Your tool kit should include a ground fault circuit interrupter tester, even if you are not an electrician. The GFCI shown in Fig. 6 is a hardware store item that typically sells for less than $10. This one has lights to identify five problems, in a circuit, plus a pushbutton to test GFCI-protected outlets. Best to use it whenever there is a question about 120 VAC wiring at a site.

First, you’ll determine if power is available at an outlet, you might find the hot and neutral conductors are reversed or the ground is missing. Now we are talking dangerous. Check the power extension cords you carry. They could be wired incorrectly or have a broken connection.

Use tools with three-wire power cables whenever they are not battery powered. A man in my area was electrocuted a few years ago while using an electric drill on a boat dock. The drill was metal-cased and someone had cheated the power cord plug by clipping the ground pin off. He was standing in water and would have been safe if the ground was present or if the power outlet was GFCI-protected. Remember, GFCI outlets are required under the National Electrical Code whenever there is water nearby. Transmitter sites are a good place for GFCI-protected outlets. Sure, it is dry inside, but you might be working outside at the base of a tower where the ground is wet. Be safe rather than sorry.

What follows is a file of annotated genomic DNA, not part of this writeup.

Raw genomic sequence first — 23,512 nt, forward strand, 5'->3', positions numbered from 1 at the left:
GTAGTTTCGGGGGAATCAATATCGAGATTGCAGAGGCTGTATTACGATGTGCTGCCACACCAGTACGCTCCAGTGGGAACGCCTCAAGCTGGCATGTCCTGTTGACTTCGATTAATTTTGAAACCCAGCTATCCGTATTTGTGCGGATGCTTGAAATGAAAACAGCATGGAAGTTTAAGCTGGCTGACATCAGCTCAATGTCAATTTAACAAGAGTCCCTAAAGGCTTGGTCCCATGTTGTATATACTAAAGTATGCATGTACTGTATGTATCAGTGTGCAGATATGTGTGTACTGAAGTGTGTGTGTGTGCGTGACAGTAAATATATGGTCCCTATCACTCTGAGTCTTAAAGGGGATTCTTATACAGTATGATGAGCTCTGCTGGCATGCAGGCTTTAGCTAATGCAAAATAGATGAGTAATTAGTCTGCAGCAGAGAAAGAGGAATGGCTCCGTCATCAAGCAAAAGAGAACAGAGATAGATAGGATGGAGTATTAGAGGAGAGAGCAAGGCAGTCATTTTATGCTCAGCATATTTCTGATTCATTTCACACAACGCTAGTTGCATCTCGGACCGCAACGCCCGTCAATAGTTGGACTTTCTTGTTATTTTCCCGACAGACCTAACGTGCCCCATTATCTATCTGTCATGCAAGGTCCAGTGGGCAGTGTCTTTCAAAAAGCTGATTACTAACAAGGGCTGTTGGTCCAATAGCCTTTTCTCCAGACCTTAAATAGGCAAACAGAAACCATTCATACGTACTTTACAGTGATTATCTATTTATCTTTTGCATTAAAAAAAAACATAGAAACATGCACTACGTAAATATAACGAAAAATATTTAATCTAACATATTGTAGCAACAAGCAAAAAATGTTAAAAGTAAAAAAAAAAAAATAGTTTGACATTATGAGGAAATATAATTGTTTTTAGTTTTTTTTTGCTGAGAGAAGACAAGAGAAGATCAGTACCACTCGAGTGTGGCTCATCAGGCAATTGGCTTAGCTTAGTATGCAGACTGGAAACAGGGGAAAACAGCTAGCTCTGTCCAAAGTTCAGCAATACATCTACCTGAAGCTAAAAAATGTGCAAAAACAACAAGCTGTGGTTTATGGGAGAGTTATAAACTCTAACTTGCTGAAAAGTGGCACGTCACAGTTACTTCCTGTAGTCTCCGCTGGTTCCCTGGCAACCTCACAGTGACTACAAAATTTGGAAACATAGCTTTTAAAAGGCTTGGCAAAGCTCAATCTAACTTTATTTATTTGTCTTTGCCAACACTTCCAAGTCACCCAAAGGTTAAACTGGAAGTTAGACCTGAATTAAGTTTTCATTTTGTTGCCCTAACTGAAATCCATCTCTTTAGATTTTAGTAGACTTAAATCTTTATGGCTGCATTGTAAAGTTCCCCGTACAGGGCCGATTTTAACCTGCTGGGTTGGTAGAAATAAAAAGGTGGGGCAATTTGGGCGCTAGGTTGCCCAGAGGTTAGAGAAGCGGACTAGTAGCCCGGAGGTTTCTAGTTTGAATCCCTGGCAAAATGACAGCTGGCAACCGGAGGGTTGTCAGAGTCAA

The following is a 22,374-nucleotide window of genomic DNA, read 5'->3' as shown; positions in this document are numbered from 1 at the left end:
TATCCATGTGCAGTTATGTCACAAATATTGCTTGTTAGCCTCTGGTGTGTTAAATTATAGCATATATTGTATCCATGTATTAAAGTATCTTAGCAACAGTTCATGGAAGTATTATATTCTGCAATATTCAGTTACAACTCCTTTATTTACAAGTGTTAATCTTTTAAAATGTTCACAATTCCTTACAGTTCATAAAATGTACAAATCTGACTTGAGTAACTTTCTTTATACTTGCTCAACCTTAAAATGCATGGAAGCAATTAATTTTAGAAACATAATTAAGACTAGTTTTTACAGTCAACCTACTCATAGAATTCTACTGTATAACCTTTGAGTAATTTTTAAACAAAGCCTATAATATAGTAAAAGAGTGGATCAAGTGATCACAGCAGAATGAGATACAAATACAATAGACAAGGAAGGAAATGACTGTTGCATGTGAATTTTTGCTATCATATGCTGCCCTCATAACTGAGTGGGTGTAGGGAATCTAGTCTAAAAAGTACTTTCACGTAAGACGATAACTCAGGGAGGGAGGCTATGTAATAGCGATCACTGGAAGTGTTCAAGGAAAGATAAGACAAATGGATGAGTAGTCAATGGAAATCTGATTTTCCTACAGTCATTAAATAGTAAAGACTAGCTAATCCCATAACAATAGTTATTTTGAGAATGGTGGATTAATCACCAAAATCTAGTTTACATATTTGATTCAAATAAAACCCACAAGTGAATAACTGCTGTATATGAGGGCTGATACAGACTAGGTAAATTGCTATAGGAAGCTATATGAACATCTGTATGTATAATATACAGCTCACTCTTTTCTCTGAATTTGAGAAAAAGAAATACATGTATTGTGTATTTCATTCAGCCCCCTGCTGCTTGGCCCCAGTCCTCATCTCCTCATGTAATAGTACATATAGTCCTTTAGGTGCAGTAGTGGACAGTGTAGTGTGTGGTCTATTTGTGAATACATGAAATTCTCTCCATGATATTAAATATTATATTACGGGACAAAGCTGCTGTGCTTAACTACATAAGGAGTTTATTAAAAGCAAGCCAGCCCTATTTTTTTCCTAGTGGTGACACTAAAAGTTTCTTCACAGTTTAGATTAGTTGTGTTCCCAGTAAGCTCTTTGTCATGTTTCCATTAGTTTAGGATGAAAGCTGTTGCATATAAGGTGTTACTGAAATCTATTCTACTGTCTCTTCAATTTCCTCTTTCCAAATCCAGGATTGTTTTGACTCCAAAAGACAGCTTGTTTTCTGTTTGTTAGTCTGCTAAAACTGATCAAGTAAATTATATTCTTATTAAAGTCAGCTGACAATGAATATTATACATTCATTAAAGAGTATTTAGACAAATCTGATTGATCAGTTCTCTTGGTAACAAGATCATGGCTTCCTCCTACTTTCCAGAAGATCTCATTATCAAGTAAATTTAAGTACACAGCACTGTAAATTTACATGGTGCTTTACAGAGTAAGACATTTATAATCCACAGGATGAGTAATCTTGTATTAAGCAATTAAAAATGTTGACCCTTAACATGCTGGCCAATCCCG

A dental mirror is also shown in Fig. 6. It is great for looking around corners. Note that this tool is plastic cased to avoid the possibility of shorting a circuit to ground conducting power to your hand. Think safety!

Use the right tools to save yourself time and trouble. It makes perfect sense.
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Mark Persons, WØMH, is an SBE Certified Professional Broadcast Engineer, recently retired after more than 40 years in business. His website is